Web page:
On Christmas Day, I got an email from his family, saying Red had terminal cancer, which had spread to his brain. This came as a huge shock; he had given no indication at the meeting just weeks before that anything was amiss.

At that meeting, we wandered off the subject of writing and on to the subject of “News.” Red remarked, “Don’t get me started.” He then proceeded to go off on an extremely insightful tirade about the media, both in print but in particular, TV news.

He pointed out that there is no news anymore, television and cable stations put out a series of trash magazine articles. These are also injected with the broadcaster’s opinion; this was strictly forbidden in Red’s day.

He told us, “We had to report the news straight faced and couldn’t even show by facial expression or tone of voice, whether we approved or disapproved.” He added, “And that’s how it should be.”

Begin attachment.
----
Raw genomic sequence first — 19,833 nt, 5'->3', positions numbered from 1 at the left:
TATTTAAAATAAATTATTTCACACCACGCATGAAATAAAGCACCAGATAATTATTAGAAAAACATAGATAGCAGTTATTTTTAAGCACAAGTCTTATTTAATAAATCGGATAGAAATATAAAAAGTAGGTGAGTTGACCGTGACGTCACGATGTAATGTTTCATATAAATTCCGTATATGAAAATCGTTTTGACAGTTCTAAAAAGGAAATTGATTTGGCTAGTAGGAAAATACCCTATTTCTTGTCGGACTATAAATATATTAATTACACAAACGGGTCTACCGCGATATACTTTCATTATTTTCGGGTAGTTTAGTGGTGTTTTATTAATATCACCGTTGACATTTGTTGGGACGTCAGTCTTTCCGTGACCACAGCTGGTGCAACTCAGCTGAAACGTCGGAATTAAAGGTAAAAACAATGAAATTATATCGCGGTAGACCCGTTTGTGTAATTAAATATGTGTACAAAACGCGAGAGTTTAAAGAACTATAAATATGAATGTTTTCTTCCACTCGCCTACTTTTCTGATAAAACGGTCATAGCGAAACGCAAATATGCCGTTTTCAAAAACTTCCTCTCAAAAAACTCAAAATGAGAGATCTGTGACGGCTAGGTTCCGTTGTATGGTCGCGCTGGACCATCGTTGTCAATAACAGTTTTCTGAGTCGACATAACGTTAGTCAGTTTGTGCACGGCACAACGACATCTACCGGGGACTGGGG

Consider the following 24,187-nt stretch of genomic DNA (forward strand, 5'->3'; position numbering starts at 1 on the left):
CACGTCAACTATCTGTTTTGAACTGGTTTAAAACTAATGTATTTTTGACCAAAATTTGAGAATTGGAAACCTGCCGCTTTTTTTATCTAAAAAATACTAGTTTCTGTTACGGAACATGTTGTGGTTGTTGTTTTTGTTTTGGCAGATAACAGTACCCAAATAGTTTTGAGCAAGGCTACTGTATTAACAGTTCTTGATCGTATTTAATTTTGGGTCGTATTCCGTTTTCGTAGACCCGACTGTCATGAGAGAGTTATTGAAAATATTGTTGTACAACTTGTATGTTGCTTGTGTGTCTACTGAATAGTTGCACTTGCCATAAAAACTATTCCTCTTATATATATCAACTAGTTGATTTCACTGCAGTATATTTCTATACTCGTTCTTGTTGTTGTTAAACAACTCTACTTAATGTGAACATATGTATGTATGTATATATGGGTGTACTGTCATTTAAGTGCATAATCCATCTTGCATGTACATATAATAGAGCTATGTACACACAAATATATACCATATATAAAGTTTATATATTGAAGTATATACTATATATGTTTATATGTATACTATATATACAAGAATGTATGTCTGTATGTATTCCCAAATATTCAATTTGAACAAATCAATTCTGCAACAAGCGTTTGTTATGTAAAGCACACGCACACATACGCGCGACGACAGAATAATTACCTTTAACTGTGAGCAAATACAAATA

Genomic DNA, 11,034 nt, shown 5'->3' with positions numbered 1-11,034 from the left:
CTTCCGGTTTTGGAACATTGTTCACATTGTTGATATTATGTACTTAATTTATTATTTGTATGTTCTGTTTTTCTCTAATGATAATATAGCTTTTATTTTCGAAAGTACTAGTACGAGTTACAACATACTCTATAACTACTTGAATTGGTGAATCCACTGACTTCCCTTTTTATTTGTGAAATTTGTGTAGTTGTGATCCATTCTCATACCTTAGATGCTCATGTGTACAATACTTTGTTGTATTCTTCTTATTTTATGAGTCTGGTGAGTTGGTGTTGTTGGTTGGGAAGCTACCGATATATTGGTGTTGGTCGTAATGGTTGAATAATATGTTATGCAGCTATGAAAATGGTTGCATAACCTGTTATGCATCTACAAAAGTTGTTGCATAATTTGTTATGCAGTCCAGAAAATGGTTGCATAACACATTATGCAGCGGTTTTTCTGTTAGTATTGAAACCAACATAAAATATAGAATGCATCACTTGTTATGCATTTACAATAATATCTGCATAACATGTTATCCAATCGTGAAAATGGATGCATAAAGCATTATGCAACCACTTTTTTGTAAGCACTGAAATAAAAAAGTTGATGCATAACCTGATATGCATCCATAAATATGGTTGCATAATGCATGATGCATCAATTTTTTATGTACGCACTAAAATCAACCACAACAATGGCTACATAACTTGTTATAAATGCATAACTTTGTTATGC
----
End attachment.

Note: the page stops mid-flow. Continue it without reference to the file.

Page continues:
I wasn’t even going to mention this next part, but Red’s words were recently brought home so clearly to me. I am talking about the article in the London Times by Matthew Parris, in which he suggested people should string piano wire across country lanes in England to decapitate cyclists.

The cyclist crime to deserve this punishment? Littering the countryside with discarded energy drink bottles.

This is not news; this is an amateur rant one would expect to find on an amateur blog, not in the Times. It is not even good investigative journalism, there is no proof cyclists litter the countryside. As we all know cyclists carry refillable bottles in a cage on the frame.